Ever wanted to put together a VMware virtual machine host without using windows, but were too intimidated? If you�re like me, you like the idea of using a low overhead OS on your host boxes to maximize the resources available for your virtual machines.
Unfortunately, up until now any *nix system install had a bit of a learning curve that required hours of using the Google.
Having spent the day yesterday trying to minimize time spent loading host machines so I could get to work with my virtual machines, I put together this how to / tutorial so that others could benefit from the ease of which this system is setup.
Read on to see how easy it really is!
1) Download the CentOS 4.4 ISO from centos.org and burn it to a cd. I chose the 1 cd minimal image and not the 4 cd/dvd ISO.
Install, configure the network, and the host OS is basically ready to go. The defaults for everything seem to work ok for me, and probably will work on your system as well. Now use yum to make sure all your OS base packages are up to date
yum update2) Use yum to get the lynx text browser so we can go out and grab the VMware tarball.
yum install lynx3) Install one of the VMware dependencies, gcc
yum install gcc4) Time to grab VMware server�
lynx http://download3.vmware.com/software/vmserver/VMware-server-1.0.2-39867.tar.gzOnce you download the VMware tarball you’re really down to business…
I created a temporary location in my home directory and worked from there, but obviously you can proceed however you wish.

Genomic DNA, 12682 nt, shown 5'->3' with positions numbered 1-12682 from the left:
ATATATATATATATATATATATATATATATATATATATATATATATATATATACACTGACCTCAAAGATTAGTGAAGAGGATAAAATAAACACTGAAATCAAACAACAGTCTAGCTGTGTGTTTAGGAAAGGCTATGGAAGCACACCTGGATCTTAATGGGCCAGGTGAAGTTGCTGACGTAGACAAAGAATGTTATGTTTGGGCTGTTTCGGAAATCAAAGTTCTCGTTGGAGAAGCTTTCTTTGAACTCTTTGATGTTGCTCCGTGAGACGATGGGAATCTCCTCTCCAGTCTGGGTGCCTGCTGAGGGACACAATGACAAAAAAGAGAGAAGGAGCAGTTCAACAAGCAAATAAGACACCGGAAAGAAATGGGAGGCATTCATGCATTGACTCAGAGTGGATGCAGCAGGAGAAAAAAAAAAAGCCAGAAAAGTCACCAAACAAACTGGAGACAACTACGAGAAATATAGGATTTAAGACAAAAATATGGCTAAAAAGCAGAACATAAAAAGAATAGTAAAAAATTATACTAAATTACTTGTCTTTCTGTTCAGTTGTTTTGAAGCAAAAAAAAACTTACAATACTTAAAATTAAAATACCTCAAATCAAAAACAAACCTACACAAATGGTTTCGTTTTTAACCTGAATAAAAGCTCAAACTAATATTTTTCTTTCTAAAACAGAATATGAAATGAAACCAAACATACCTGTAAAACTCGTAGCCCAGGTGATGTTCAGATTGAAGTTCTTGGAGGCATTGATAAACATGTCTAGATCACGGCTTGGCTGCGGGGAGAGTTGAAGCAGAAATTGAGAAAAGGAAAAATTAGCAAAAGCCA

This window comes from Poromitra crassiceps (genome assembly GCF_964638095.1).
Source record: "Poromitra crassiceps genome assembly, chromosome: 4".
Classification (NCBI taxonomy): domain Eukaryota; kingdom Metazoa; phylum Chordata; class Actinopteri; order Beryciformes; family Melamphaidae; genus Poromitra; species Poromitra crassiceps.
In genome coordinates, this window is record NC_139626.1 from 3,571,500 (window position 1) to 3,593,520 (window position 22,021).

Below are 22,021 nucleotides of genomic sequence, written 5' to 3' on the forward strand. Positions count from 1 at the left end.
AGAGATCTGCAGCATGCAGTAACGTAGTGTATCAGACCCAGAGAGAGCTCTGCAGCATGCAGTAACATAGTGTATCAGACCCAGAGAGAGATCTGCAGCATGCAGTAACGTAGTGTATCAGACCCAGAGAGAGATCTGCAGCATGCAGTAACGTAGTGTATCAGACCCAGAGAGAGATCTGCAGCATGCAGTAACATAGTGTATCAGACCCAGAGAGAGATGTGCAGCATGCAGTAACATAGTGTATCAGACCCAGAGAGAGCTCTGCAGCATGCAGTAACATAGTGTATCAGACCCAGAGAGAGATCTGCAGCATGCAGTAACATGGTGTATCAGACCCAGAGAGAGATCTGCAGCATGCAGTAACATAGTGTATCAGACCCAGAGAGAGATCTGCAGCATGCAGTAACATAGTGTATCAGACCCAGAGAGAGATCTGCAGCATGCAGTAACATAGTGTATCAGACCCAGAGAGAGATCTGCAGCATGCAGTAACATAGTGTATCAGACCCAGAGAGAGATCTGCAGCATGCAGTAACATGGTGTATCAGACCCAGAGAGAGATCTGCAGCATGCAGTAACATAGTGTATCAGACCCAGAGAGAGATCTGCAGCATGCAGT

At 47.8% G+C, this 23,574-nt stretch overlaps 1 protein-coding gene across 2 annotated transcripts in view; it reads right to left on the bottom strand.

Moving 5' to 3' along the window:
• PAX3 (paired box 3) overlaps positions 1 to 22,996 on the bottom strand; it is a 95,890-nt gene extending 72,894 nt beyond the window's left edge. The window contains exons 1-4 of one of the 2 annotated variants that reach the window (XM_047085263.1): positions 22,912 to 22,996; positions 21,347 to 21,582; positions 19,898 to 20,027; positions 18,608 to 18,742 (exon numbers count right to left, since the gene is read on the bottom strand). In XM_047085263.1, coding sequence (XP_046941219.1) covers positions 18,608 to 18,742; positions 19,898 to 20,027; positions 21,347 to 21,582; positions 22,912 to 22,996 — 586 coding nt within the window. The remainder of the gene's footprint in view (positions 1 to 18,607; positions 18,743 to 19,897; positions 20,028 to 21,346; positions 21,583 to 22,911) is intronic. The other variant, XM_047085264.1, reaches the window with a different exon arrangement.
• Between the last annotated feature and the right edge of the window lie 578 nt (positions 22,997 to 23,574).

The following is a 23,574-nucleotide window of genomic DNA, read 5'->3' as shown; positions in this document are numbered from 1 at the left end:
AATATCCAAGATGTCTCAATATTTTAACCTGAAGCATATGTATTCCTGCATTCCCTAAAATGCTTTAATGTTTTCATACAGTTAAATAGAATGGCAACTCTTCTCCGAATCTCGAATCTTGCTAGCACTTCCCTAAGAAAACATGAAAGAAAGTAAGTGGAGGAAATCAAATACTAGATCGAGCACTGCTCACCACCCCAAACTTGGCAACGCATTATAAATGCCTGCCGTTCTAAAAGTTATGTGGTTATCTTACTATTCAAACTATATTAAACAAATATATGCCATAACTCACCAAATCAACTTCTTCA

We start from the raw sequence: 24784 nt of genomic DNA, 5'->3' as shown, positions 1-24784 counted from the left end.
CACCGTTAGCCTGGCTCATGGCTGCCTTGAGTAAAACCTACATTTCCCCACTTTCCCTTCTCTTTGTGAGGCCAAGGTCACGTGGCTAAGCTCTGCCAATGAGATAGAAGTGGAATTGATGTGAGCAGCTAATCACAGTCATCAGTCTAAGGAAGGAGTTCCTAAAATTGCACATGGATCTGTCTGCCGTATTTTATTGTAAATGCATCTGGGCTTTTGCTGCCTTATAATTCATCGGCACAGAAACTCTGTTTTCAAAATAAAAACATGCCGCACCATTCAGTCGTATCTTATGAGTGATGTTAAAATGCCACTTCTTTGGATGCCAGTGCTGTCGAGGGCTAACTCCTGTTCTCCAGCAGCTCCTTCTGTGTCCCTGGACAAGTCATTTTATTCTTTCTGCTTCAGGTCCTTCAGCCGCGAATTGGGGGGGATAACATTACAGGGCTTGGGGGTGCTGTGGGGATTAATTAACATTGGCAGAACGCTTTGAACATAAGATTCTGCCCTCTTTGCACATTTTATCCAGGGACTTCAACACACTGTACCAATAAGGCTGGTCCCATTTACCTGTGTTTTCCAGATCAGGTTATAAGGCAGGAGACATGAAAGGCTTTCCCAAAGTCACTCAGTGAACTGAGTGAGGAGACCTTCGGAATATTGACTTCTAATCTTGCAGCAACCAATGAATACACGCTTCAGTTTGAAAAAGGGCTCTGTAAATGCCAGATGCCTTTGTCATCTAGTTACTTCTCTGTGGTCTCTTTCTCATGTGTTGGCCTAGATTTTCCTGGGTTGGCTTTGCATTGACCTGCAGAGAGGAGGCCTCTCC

gzip �d Vmware-server-1.0.2-39867.tar.gzThe files get uncompressed to vmware-server-distrib/, so
tar �xvf Vmware-server-1.0.2-39867.tar
cd vmware-server-distribNow its time to run through the VMware install script
./vmware-install.plAll the default options should be fine, just make sure to setup a default virtual machine folder location. I used /var/vMachines
5) VMware server is now installed and running. At this point if you�re like me you�ll probably do most of your virtual machine management remotely, so you�ll have to configure the CentOS firewall to allow remote console requests through.
The easiest way to configure the firewall is to use the gui in /etc/sysconfig
cd /etc/sysconfigHit the customize button, select the NIC you are working with (on a single NIC system this should be easy with the choice of 1), and select the list of common services you need open (make sure to keep ssh if you want to be able to remote in). In the “other ports” blank, type in 902 as this is the port the VMware Server listens on by default.
There you have it. Obviously there are further tweaks and such that can be done to boost performance and lock the machine down, but that’s outside the scope of what I was trying to put together here.